# A Deck with Extreme Matchups Is Statistically Better than One with Even Matchups

A few months ago, Paulo Vitor Damo da Rosa wrote an excellent piece about several elements of competitive Magic. I’d like to add something to one of his points.

PV wrote about people’s tendency to avoid decks with bad matchups even at the cost of overall win percentage. Specifically, he argued that many would choose to play a strategy that’s ~55% against everything over one that’s just as likely to face an 80% or a 35% matchup. The latter adds up to a higher average than 55% and, thus, is the better pick.“

In this article, I want to show that it is better to run a deck with extreme matchups even when its overall win percentage is not higher.

Note that “better” in this context means a better chance of tournament success. This doesn’t have to be your main objective. There are lots of reasons to play Magic, even competitive Magic, and all of them are as legitimate as the next. Maybe you just feel like taking your pet deck for a walk again or you want to prove the viability of some wacky combo you brewed up. If your goal is to have a good time and you don’t enjoy playing games in which you’re a big underdog or a big favorite from the get-go, then don’t follow this article’s advice.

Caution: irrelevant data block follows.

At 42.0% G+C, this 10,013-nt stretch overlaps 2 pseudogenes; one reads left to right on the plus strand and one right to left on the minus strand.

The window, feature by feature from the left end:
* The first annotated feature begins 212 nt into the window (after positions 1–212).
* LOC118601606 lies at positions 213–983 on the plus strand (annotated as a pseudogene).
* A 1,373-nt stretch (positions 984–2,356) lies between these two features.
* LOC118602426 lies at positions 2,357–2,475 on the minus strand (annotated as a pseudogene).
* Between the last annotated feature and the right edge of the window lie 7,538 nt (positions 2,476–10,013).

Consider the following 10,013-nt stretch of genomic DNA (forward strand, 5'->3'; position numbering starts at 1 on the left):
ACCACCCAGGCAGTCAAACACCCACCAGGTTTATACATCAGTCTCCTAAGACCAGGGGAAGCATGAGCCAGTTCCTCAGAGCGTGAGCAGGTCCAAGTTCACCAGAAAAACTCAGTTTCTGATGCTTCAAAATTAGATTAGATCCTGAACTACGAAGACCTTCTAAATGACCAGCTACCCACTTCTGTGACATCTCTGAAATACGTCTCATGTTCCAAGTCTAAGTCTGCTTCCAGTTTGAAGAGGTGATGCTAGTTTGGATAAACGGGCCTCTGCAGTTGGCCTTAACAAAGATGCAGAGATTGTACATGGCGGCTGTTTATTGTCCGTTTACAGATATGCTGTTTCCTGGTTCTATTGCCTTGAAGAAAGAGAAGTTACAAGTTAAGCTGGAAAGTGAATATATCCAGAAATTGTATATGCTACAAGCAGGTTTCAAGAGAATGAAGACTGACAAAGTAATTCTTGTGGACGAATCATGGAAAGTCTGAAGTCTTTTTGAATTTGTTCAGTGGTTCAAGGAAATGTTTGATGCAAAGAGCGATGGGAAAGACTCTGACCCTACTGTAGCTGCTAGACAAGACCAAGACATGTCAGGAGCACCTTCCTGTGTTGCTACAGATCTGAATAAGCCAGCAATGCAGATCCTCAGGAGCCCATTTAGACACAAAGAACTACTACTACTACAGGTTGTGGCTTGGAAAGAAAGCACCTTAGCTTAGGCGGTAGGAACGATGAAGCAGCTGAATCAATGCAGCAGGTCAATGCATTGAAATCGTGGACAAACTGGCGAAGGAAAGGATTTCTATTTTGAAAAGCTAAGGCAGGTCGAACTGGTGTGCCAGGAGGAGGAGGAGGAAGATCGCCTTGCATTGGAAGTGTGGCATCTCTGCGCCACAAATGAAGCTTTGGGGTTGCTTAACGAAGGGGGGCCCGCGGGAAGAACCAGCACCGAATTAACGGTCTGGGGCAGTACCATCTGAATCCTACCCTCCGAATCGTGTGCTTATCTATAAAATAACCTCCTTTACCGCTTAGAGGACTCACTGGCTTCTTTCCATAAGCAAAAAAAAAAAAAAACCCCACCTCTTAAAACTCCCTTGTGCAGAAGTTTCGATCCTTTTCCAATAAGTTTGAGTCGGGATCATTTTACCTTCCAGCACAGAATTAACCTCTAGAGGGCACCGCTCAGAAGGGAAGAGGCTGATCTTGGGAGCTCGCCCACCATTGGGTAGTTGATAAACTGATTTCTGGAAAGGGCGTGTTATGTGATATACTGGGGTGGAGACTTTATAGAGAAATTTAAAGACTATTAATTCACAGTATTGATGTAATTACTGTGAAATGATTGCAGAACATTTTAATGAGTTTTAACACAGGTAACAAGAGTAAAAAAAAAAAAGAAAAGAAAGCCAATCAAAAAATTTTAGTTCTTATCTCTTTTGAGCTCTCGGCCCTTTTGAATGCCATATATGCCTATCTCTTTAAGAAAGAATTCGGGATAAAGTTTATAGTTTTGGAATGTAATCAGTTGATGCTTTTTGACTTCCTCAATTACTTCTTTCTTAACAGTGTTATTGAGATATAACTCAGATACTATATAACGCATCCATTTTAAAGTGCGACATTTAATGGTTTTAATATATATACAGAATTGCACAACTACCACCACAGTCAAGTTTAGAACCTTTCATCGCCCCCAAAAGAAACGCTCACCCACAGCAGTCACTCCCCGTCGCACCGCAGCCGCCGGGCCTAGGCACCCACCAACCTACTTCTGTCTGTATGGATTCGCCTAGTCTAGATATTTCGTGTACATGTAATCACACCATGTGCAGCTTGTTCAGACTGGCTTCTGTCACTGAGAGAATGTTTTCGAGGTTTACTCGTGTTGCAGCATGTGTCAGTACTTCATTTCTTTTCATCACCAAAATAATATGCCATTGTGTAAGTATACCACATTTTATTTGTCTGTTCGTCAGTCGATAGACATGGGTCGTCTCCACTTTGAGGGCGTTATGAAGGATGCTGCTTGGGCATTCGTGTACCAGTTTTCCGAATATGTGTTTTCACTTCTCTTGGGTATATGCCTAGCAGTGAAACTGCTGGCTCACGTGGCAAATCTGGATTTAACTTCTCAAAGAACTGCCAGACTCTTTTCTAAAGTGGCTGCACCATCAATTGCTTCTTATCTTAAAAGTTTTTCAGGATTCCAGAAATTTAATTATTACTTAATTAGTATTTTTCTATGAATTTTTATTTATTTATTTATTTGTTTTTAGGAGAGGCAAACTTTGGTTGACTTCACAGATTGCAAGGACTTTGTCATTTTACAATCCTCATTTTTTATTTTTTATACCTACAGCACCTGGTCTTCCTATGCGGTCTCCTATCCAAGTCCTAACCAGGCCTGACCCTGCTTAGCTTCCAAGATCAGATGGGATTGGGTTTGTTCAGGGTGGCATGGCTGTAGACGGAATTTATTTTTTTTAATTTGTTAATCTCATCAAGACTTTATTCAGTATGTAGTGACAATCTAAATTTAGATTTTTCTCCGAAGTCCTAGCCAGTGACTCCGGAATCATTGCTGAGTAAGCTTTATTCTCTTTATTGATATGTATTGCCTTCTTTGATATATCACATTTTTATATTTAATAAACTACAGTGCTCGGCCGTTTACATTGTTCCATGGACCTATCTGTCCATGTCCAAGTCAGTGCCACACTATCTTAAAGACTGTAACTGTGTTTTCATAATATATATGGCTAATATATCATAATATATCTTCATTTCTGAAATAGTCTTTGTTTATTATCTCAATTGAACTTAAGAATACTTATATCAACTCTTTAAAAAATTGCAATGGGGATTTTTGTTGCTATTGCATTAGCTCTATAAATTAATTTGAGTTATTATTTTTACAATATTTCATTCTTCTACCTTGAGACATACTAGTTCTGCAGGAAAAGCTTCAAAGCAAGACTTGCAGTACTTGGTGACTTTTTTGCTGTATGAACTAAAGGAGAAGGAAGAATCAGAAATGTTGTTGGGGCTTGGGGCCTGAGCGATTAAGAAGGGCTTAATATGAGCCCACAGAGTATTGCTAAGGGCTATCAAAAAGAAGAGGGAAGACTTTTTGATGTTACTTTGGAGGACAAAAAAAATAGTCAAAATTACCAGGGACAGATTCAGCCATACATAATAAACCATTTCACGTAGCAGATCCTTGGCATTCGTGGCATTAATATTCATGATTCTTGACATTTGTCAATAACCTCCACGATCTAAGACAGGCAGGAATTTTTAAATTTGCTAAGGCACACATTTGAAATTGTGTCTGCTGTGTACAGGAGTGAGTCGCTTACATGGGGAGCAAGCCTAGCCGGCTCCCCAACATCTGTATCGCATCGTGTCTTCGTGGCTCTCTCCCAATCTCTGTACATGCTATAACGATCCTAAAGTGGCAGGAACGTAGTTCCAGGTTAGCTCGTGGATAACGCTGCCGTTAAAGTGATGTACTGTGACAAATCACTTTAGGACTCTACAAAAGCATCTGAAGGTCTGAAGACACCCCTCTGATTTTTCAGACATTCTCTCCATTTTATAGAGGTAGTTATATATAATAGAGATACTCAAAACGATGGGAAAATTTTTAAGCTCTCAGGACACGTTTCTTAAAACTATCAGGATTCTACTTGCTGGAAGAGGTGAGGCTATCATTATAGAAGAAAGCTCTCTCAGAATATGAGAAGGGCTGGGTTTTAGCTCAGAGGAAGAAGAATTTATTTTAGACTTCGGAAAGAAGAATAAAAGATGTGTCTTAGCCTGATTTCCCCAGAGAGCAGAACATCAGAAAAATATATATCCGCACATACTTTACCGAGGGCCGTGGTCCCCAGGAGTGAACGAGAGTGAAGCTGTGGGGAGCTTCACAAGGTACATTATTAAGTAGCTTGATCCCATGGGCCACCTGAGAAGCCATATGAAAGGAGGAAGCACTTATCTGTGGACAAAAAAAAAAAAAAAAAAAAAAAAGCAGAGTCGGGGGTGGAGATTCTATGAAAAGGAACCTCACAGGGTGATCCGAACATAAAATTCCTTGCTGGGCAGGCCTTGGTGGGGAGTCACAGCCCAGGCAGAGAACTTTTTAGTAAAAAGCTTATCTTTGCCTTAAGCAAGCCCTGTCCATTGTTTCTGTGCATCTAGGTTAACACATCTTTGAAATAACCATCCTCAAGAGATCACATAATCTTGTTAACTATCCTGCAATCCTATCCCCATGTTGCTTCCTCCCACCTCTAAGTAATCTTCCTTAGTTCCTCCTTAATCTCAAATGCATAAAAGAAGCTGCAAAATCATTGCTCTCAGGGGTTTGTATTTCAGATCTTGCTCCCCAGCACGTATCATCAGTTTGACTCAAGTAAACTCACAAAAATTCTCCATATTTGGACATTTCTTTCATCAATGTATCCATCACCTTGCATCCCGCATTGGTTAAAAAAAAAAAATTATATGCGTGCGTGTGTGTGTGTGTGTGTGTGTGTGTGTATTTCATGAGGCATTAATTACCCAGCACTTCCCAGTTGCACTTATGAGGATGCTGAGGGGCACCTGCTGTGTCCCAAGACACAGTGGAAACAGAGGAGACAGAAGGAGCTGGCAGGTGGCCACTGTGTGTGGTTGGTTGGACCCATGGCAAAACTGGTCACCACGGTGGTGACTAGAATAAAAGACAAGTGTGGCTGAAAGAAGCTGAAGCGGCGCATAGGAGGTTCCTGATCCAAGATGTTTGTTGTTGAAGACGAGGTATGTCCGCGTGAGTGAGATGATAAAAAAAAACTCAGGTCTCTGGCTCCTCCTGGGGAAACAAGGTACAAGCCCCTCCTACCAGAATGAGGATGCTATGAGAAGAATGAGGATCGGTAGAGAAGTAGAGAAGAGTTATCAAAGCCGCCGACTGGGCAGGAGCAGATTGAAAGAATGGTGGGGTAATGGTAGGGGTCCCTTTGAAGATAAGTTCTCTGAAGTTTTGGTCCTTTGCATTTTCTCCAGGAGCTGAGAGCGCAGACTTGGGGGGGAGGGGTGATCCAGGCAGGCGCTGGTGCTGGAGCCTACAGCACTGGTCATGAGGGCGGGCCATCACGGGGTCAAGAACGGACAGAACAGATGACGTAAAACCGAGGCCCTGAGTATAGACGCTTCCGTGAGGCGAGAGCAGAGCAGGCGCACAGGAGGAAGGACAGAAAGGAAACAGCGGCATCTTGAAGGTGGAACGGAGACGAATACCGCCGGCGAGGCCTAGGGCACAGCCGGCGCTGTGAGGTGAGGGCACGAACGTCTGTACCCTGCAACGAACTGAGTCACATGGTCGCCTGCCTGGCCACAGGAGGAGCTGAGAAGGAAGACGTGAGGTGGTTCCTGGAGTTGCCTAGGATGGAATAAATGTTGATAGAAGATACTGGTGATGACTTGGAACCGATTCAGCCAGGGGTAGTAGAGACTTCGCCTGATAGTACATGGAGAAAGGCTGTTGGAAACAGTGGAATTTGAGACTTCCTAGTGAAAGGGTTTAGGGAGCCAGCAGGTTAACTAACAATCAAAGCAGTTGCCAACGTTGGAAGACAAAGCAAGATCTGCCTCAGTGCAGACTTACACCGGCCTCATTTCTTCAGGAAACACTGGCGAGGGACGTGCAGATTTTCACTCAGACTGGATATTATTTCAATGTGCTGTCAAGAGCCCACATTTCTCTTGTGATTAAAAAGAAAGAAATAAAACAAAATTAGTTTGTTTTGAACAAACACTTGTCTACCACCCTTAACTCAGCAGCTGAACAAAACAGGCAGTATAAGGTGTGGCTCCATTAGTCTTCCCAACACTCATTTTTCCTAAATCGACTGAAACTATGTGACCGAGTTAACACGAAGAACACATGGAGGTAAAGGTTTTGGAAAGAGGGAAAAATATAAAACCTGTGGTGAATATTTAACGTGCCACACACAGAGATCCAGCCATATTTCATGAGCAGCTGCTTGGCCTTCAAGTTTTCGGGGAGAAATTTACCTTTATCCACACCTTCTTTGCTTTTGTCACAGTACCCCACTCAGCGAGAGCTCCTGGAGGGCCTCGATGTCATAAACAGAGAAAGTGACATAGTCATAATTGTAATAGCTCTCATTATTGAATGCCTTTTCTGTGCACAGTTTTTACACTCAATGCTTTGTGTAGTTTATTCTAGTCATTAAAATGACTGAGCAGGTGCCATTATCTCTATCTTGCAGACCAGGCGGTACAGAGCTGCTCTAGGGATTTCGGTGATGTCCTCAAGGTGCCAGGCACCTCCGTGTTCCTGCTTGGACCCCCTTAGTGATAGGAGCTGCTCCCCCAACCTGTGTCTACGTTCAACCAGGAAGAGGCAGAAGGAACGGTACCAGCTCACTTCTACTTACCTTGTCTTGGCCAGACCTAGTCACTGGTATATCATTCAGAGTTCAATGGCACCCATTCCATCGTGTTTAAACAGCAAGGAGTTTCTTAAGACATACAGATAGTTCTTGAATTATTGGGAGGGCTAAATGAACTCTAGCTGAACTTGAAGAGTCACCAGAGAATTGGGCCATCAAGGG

## Simplified Calculations

Real Magic metagames are complex and possibly chaotic systems with way too many factors to allow conclusive calculations. When trying to show a fundamental principle at work, however, it is possible to create a simplified model of reality that disregards non-relevant factors. I’m using the following:

• We can choose a deck with which we win 50% of our matches, no matter what the opponent plays. This is our boring baseline.
• Alternatively, we can choose a deck that is 70% to win a match when paired against A and 30% to win a match when paired against B. We are interested whether or not this 70/30 deck yields better results than the 50/50 deck.